misconduct may often relate directly to either bad faith or objective
baselessness. Simply put, it is logical that litigation misconduct will often
occur when the plaintiff has brought an objectively baseless suit or otherwise
acted in bad faith.
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And, essentially, that forms the basis of Rehrig’s argument in this
regard: by filing a suit which it later refused to drop despite having notice of
the potential that its patent was invalid under the on-sale bar, Orbis acted in
bad faith, constituting litigation misconduct. (Docket #79, at 6–9).
It was not misconduct for Orbis to either have filed this suit or having
refused to drop the suit. While the Court granted summary judgment in
Rehrig’s favor, this simply was not a suit that was so clear-cut that Orbis’
pursuit of it should be deemed misconduct. While Rehrig points out that
there is a raft of evidence that would support Orbis’ alleged awareness
that its patent was invalid under the on-sale bar, the legal import of that
evidence would have been unclear without a decision from the Court. The
Court acknowledged as much when it noted that it was “[a] much closer
question…whether any of [Orbis’ pre-critical date actions] constituted a
commercial offer for sale.” (Docket #72, at 8). Those pre-critical date actions
involved receiving a price quote and making two presentations about a
potential product. The Court was required to perform a deep analysis,
applying the Uniform Commercial Code to each of those actions to
determine whether they actually constituted offers. (See Docket #72, at 8–13).
And, while the Court ultimately disagreed with Orbis’ legal contentions, it
did not find Orbis’ position to be unreasonable in any sense. Certainly, the
Court did not find them to be objectively baseless or pursued in bad faith.
There was no Federal Circuit law directly on point in Rehrig’s favor, and thus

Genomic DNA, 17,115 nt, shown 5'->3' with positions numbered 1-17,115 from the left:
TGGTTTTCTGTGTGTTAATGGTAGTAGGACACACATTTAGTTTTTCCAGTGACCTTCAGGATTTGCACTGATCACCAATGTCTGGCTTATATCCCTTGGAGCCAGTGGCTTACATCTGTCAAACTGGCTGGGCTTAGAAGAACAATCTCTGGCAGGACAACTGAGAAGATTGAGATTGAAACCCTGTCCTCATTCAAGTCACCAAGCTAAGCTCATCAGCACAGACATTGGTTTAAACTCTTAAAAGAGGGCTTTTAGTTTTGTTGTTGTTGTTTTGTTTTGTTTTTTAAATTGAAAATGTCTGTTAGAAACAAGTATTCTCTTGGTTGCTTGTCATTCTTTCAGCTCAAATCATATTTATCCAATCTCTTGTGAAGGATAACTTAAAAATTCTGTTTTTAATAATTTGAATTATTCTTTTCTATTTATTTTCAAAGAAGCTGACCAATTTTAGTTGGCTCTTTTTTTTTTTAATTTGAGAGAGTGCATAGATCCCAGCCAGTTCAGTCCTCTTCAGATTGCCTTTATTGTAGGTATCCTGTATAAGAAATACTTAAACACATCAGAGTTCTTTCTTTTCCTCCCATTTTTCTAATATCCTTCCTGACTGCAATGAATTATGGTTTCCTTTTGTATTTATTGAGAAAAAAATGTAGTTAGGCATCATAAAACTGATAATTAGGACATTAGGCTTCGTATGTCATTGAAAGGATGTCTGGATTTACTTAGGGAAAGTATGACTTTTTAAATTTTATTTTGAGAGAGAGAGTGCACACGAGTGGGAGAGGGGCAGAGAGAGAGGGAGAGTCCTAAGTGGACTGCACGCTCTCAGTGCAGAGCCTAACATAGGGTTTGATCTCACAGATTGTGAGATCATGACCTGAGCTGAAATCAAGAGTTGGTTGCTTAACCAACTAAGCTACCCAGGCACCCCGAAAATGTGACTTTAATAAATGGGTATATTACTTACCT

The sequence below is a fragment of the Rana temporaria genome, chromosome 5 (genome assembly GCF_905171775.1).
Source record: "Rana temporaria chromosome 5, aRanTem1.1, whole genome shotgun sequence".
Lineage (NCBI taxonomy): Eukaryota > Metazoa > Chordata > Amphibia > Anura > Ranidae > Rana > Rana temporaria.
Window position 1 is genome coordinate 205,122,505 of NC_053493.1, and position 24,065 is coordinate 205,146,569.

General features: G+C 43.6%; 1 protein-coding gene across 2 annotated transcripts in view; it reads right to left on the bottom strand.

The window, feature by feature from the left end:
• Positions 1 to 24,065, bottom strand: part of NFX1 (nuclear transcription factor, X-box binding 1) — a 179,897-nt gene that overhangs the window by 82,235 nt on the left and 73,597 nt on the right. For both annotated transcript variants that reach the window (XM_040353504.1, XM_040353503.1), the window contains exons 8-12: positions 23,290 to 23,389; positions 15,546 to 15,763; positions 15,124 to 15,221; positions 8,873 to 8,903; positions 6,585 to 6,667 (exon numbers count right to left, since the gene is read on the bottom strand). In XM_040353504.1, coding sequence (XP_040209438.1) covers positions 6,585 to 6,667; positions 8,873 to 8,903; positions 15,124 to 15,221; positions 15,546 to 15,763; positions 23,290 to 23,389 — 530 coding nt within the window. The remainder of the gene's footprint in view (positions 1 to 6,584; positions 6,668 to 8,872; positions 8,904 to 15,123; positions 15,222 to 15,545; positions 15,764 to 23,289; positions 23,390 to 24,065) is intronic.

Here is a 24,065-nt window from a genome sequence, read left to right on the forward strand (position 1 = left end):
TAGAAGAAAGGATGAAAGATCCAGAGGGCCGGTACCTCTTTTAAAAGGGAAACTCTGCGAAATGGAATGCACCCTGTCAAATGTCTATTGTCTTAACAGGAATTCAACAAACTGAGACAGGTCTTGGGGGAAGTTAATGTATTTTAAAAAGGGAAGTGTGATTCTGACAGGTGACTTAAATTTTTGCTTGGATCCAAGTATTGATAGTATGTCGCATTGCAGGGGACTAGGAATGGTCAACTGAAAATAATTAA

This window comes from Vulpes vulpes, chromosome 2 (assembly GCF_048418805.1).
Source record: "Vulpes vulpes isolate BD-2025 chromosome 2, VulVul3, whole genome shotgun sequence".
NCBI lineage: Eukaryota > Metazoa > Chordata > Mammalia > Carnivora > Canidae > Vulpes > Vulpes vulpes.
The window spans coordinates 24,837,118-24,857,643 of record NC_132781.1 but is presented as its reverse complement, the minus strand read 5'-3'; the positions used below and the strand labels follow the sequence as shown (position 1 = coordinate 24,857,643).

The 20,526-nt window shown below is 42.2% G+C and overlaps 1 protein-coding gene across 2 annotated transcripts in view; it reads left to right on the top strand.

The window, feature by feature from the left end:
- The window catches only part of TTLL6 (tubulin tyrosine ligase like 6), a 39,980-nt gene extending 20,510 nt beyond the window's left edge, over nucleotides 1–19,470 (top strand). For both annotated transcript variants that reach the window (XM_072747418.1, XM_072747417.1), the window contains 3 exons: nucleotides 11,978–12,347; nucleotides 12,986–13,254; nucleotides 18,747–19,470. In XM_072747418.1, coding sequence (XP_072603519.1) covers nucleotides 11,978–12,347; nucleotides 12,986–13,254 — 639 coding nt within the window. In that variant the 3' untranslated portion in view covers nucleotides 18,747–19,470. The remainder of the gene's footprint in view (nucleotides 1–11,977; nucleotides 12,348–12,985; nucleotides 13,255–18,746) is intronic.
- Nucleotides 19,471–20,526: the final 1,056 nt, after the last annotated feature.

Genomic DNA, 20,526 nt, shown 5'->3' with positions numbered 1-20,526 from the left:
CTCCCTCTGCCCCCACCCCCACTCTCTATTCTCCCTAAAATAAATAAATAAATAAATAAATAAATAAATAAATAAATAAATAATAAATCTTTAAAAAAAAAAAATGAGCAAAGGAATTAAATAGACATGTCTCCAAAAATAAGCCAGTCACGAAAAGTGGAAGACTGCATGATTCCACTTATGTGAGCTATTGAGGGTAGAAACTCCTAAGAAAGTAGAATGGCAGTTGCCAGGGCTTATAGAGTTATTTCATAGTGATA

the Court believes that Orbis was justified in pursuing this litigation and
seeking a summary judgment decision from the Court.
Moreover, this was not a situation in which Orbis employed the sort
of questionable tactics described in cases such as Monolithic Power, 726 F.3d
at 1366–67, or Eon-Net LP v. Flagstar Bancorp, 653 F.3d 1314, 1324–26 (Fed. Cir.
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2011). The litigation was hard-fought, to be sure, and entailed numerous
discovery disputes (some of which the Court decided in Orbis’ favor).
(Docket #35, #45). But, that is often the nature of litigation when all parties
involved have difficulty in resolving their differences.
In the end, whatever evidence Rehrig believes should have been
sufficient to prompt Orbis to either not bring suit or to drop its claims, the
Court finds that such evidence would still have left open reasonable legal
questions for Orbis. None of Orbis’ litigation tactics were so questionable or
abusive as to be termed misconduct.
For these reasons, the Court rejects Rehrig’s argument that this case
should be deemed exceptional on the basis of Orbis’ alleged litigation
Inequitable Conduct in Patent Filing and Prosecution
Likewise, the Court must reject Rehrig’s claims that this case is
exceptional on the basis of inequitable conduct in Orbis’ filing and
prosecution of the patent.
In arguing that the Court should award attorney fees for Orbis’
alleged inequitable conduct in the filing and prosecution of its patent,
Rehrig must prove “[b]oth materiality and intent…by clear and convincing
evidence. Ruiz v. A.B. Chance Co., 234 F.3d 654, 669–70 (citing Kingsdown Med.